‘Biggest Ever’ Sinkhole Ripped Open in New Zealand

December 17, 2018

What is thought to be the largest known sinkhole in New Zealand ripped open across a farm on NZ’s North Island earlier this year, revealing a gigantic cavernous void estimated to have been decades or even a century in the making.

As of May 2018, the sinkhole, situated about 15 kilometres south-east of the city of Rotorua in a region called Earthquake Flat, measured as long as two football fields and plunges to a depth that would swallow a six-storey building.

“The largest I’ve seen prior to this would be about a third of the size of this, so this is really big,” volcanologist Brad Scott from Kiwi geoscience firm GNS Science told AP at the time.

farm assistant first came across the sinkhole in early May before the sun came up, narrowly avoiding riding into it on his motorbike when rounding up cows for milking early in the morning.

Only later in the day, when visibility was improved, did the sheer scale of the gaping chasm become apparent.

“It wasn’t until I came down in daylight that I actually saw just how big it was,” said farm manager Colin Tremain.

“We’ll keep it fenced off as it is to keep stock out, although stock aren’t stupid, they’re not going to walk into a hole, they can spot danger.”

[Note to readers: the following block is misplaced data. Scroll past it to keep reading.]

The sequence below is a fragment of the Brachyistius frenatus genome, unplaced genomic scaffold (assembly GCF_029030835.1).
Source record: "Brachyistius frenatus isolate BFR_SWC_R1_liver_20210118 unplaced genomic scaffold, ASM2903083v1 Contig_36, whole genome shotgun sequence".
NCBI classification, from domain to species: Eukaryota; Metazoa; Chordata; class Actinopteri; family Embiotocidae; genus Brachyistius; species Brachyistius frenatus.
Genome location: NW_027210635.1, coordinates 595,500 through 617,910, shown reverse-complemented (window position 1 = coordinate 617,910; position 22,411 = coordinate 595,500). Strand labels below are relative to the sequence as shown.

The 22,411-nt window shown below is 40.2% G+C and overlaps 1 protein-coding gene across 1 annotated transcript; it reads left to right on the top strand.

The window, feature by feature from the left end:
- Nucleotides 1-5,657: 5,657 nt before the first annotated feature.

According to Scott, the sinkhole could have been forming for up to 100 years, after decades of rainfall slowly eroded the farm’s limestone rock foundations.

After a period of intensive rainfall at the end of April that lasted for about a week, the last of the rock’s resistance gave way, opening up to reveal this jagged, 200-metre-long (656 ft) ravine that looks like something out of the movie 2012.

The 20-metre (66 ft) depth of the hole isn’t just vertigo-inducing. It also offers a fascinating scientific cross-section to geologists, showing the gradual build-up and layering of rock, sediment, and soil over unimaginably long timescales.

“What I see in the bottom of this hole is the original 60,000-year-old volcanic deposit that came out of this crater,” Scott told TVNZ.

“Then there’s a stack of about 10 to 12 metres of sediment sitting on top of it from lakes that have formed in this crater. The top three metres is volcanic ash.”

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